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<<back forward>> -- News and information about meteor showers, solar flares, auroras, and near-Earth asteroids
Current conditions
Solar wind
speed: 355.8 km/sec
density: 6.6 protons/cm3
explanation | more data
Updated: Today at 2345 UT
X-ray Solar Flares
6-hr max: A0
2340 UT Mar05
24-hr: A0
2340 UT Mar05
explanation | more data
Updated: Today at: 2340 UT
Daily Sun: 05 Mar 09
The sun is blank--no sunspots. Credit: SOHO/MDI

more images: from Erika Rix of Zanesville, Ohio; from Robert Arnold of Isle of Skye, Scotland
Sunspot number: 0
What is the sunspot number?
Updated 05 Mar. 2009
Far side of the Sun:
This holographic image reveals no sunspots on the far side of the sun. Image credit: SOHO/MDI
Planetary K-index
Now: Kp= 0 quiet
24-hr max: Kp= 2
explanation | more data
Current Auroral Oval:
Switch to: Europe, USA, New Zealand, Antarctica
What is the auroral oval?
Interplanetary Mag. Field
Btotal: 4.3 nT
Bz: 1.5 nT north
explanation | more data
Updated: Today at 2346 UT
Coronal Holes:
A coronal hole is emerging over the sun's eastern limb. . Credit: SOHO Extreme UV Telescope
NOAA Forecasts
Updated at: 2009 Mar 05 2201 UTC
0-24 hr
24-48 hr
01 %
01 %
01 %
01 %
Geomagnetic Storms:
Probabilities for significant disturbances in Earth's magnetic field are given for three activity levels: active, minor storm, severe storm
Updated at: 2009 Mar 05 2201 UTC
0-24 hr
24-48 hr
05 %
05 %
01 %
01 %
01 %
01 %
High latitudes
0-24 hr
24-48 hr
10 %
10 %
01 %
01 %
01 %
01 %
What's up in Space
March 5, 2009

AURORA ALERT: Did you sleep through the Northern Lights? Next time get a wake-up call: Spaceweather PHONE.


SHUTTLE LAUNCH: NASA has announced a tentative launch date for space shuttle Discovery: March 11th at 9:20 pm EDT. The spectacular night launch will mark the beginning of a two week mission to the International Space Station where astronauts will add a new pair of solar wings to power the growing spaceport. The timing of launch, if it goes off as planned, is favorable for North American sky watchers who will be able to see the ISS and Discovery flying in tandem through the night sky. Stay tuned for sightings.

GENTLE SOLAR WIND: Last night, March 4th, a minor solar wind stream buffeted Earth's magnetic field. It was just a gentle gust, but sometimes a gentle gust is all it takes. The Arctic Circle lit up with vivid auroras:

Photo details: Canon EOS 30D, 5 sec, f 3.5, ISO 800, 10mm

"The Northern Lights were very active," says photographer Sylvain Serre of Salluit, a Inuit village in northern Canada. He took the picture above using his Canon EOS 30D.

NASA's STEREO-B spacecraft has spotted a coronal hole over the sun's eastern limb. Soon, that hole will turn to face Earth and it will send a stronger solar wind stream in our direction. Expected impact: March 12th. Arctic sky watchers, mark your calenders for some not-so-gentle auroras.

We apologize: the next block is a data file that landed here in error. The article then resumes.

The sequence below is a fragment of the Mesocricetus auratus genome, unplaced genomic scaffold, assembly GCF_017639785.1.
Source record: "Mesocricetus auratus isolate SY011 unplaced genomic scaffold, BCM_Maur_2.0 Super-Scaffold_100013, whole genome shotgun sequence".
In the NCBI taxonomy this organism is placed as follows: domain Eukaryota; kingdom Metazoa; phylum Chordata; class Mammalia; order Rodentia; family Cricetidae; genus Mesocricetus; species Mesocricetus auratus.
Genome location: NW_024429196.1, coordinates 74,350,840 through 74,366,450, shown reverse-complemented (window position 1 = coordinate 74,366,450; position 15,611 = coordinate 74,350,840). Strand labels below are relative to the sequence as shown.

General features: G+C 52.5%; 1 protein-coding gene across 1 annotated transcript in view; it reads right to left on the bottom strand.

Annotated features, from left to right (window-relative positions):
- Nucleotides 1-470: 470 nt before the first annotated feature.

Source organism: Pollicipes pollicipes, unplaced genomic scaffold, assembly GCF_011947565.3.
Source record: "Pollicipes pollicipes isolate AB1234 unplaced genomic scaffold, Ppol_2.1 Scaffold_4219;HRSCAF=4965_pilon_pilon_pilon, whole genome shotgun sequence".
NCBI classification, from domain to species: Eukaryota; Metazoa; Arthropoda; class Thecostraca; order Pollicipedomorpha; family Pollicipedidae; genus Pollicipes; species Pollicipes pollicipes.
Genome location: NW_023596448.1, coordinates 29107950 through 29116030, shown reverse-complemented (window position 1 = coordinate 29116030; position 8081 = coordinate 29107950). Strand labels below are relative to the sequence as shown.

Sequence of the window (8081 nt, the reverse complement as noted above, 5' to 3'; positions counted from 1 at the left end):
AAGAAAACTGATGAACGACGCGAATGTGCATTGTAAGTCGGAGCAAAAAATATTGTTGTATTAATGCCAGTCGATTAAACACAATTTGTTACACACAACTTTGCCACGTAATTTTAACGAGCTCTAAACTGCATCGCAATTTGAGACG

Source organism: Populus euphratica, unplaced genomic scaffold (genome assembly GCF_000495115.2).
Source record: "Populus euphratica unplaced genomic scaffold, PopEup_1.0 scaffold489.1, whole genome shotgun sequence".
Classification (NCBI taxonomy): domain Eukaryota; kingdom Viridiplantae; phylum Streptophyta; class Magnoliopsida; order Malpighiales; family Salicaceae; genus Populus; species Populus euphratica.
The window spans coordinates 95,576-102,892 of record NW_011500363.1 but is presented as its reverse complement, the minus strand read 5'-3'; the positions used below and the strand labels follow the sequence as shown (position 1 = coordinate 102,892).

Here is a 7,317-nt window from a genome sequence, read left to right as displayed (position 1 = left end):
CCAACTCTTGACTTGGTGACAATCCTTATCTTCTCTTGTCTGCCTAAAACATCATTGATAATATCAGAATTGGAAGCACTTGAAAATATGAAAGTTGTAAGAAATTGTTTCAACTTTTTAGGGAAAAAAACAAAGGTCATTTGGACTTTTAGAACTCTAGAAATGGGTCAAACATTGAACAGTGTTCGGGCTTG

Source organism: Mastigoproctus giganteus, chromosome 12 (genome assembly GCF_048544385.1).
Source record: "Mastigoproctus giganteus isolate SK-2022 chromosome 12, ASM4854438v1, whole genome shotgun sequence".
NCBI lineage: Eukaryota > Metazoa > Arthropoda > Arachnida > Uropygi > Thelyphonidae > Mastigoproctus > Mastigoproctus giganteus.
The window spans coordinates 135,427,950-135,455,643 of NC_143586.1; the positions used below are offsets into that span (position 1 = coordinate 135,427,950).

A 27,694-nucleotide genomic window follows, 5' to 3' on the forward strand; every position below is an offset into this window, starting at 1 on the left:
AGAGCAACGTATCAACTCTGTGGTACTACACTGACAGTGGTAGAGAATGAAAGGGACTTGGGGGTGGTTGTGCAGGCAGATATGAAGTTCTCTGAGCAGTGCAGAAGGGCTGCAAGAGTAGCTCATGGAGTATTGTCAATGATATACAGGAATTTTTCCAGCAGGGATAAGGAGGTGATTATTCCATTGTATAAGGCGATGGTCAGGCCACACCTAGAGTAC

UPDATED: March 2009 Aurora Gallery
[previous Marches: 2008, 2007, 2006, 2005, 2004, 2003, 2002]

RUSSIAN COMSAT CLOUD: "On Saturday evening, February 28th, I was observing at the Astronomical Society of Victoria dark-sky site near Heathcote, Australia," reports Michael Mattiazzo. "At 21:45 AEDT (10:45 UT) I happened to glance westwards and noticed a mysterious V-shaped glow just below Alpha Ceti. During the 5 minutes I spent aligning the telescope and setting up my camera on piggyback, it expanded considerably." He combined four images from his Canon 300D to create this 6-minute animation:

"[The object that emitted the cloud] can be seen in my animation heading in an easterly direction toward the right side of the photo. Satellite expert Tony Beresford has identified it as a new Russian military comsat launched from Baykonur on Feb 28th."

The name of the comsat is Raduga-1; it is an improved version of the Soviet-era old Gran' (Raduga) satellite first launched in 1975. Two burns were required to place Raduga-1 into geosynchronous orbit and purely by chance Mattiazzo saw one of them. It just goes to show ... you never know what you might see if you keep looking up.

UPDATED: Comet Lulin Photo Gallery
[Comet Hunter Telescope] [Sky maps: March 5, 6, 7]

Explore the Sunspot Cycle

Near-Earth Asteroids
Potentially Hazardous Asteroids (PHAs) are space rocks larger than approximately 100m that can come closer to Earth than 0.05 AU. None of the known PHAs is on a collision course with our planet, although astronomers are finding new ones all the time.
On March 5, 2009 there were 1035 potentially hazardous asteroids.
March 2009 Earth-asteroid encounters:
Miss Distance
2009 DS43
Mar. 1
6.9 LD
32 m
2009 DD45
Mar. 2
0.2 LD
35 m
2009 DN4
Mar. 3
8.1 LD
27 m
2009 EA
Mar. 4
7.4 LD
24 m
2009 EW
Mar. 6
0.9 LD
23 m
161989 Cacus
Mar. 7
70.5 LD
1.7 km
2009 EH1
Mar. 8
1.6 LD
12 m
2009 DV43
Mar. 10
8.5 LD
80 m
2009 EU
Mar. 11
3.5 LD
21 m
1998 OR2
Mar. 12
69.8 LD
3.3 km
2009 DR3
Mar. 14
7.2 LD
225 m
Notes: LD means "Lunar Distance." 1 LD = 384,401 km, the distance between Earth and the Moon. 1 LD also equals 0.00256 AU. MAG is the visual magnitude of the asteroid on the date of closest approach.
Essential Links
NOAA Space Weather Prediction Center
  The official U.S. government space weather bureau
Atmospheric Optics
  The first place to look for information about sundogs, pillars, rainbows and related phenomena.
Solar and Heliospheric Observatory
  Realtime and archival images of the Sun from SOHO.
  3D views of the sun from NASA's Solar and Terrestrial Relations Observatory
Daily Sunspot Summaries
  from the NOAA Space Environment Center
Current Solar Images
  from the National Solar Data Analysis Center
Science Central
  more links...
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